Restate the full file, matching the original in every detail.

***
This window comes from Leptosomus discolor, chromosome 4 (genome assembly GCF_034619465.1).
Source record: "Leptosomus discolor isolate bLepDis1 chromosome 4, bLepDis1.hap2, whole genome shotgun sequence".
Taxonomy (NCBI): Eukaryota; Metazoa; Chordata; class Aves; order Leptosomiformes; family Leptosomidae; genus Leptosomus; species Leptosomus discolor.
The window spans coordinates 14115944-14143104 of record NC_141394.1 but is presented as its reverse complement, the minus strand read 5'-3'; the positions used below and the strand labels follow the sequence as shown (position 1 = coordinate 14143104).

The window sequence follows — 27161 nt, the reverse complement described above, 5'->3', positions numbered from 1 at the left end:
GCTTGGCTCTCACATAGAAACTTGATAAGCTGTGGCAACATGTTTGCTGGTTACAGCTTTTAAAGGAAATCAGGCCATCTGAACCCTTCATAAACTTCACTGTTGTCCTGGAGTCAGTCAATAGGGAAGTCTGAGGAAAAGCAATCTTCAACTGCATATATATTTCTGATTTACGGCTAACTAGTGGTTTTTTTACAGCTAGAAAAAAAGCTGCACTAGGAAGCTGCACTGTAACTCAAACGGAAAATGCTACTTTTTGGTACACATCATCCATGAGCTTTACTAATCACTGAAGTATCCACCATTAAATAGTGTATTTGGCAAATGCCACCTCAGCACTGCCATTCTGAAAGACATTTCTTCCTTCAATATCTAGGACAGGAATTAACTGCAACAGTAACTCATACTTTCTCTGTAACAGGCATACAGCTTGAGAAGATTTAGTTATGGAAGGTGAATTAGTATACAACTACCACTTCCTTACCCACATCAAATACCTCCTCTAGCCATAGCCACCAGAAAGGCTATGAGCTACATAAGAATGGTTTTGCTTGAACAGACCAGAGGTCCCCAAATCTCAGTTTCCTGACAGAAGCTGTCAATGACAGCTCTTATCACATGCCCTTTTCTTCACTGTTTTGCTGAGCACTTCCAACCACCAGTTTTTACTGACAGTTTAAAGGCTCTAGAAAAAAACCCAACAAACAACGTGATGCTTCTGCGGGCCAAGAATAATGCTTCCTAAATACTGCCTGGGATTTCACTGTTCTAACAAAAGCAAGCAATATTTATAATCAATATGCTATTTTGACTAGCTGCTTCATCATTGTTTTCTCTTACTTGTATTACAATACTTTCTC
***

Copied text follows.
This window comes from Leptosomus discolor, chromosome 4 (genome assembly GCF_034619465.1).
Source record: "Leptosomus discolor isolate bLepDis1 chromosome 4, bLepDis1.hap2, whole genome shotgun sequence".
Taxonomy (NCBI): Eukaryota; Metazoa; Chordata; class Aves; order Leptosomiformes; family Leptosomidae; genus Leptosomus; species Leptosomus discolor.
The window spans coordinates 14115944-14143104 of record NC_141394.1 but is presented as its reverse complement, the minus strand read 5'-3'; the positions used below and the strand labels follow the sequence as shown (position 1 = coordinate 14143104).

The window sequence follows — 27161 nt, the reverse complement described above, 5'->3', positions numbered from 1 at the left end:
GCTTGGCTCTCACATAGAAACTTGATAAGCTGTGGCAACATGTTTGCTGGTTACAGCTTTTAAAGGAAATCAGGCCATCTGAACCCTTCATAAACTTCACTGTTGTCCTGGAGTCAGTCAATAGGGAAGTCTGAGGAAAAGCAATCTTCAACTGCATATATATTTCTGATTTACGGCTAACTAGTGGTTTTTTTACAGCTAGAAAAAAAGCTGCACTAGGAAGCTGCACTGTAACTCAAACGGAAAATGCTACTTTTTGGTACACATCATCCATGAGCTTTACTAATCACTGAAGTATCCACCATTAAATAGTGTATTTGGCAAATGCCACCTCAGCACTGCCATTCTGAAAGACATTTCTTCCTTCAATATCTAGGACAGGAATTAACTGCAACAGTAACTCATACTTTCTCTGTAACAGGCATACAGCTTGAGAAGATTTAGTTATGGAAGGTGAATTAGTATACAACTACCACTTCCTTACCCACATCAAATACCTCCTCTAGCCATAGCCACCAGAAAGGCTATGAGCTACATAAGAATGGTTTTGCTTGAACAGACCAGAGGTCCCCAAATCTCAGTTTCCTGACAGAAGCTGTCAATGACAGCTCTTATCACATGCCCTTTTCTTCACTGTTTTGCTGAGCACTTCCAACCACCAGTTTTTACTGACAGTTTAAAGGCTCTAGAAAAAAACCCAACAAACAACGTGATGCTTCTGCGGGCCAAGAATAATGCTTCCTAAATACTGCCTGGGATTTCACTGTTCTAACAAAAGCAAGCAATATTTATAATCAATATGCTATTTTGACTAGCTGCTTCATCATTGTTTTCTCTTACTTGTATTACAATACTTTCTC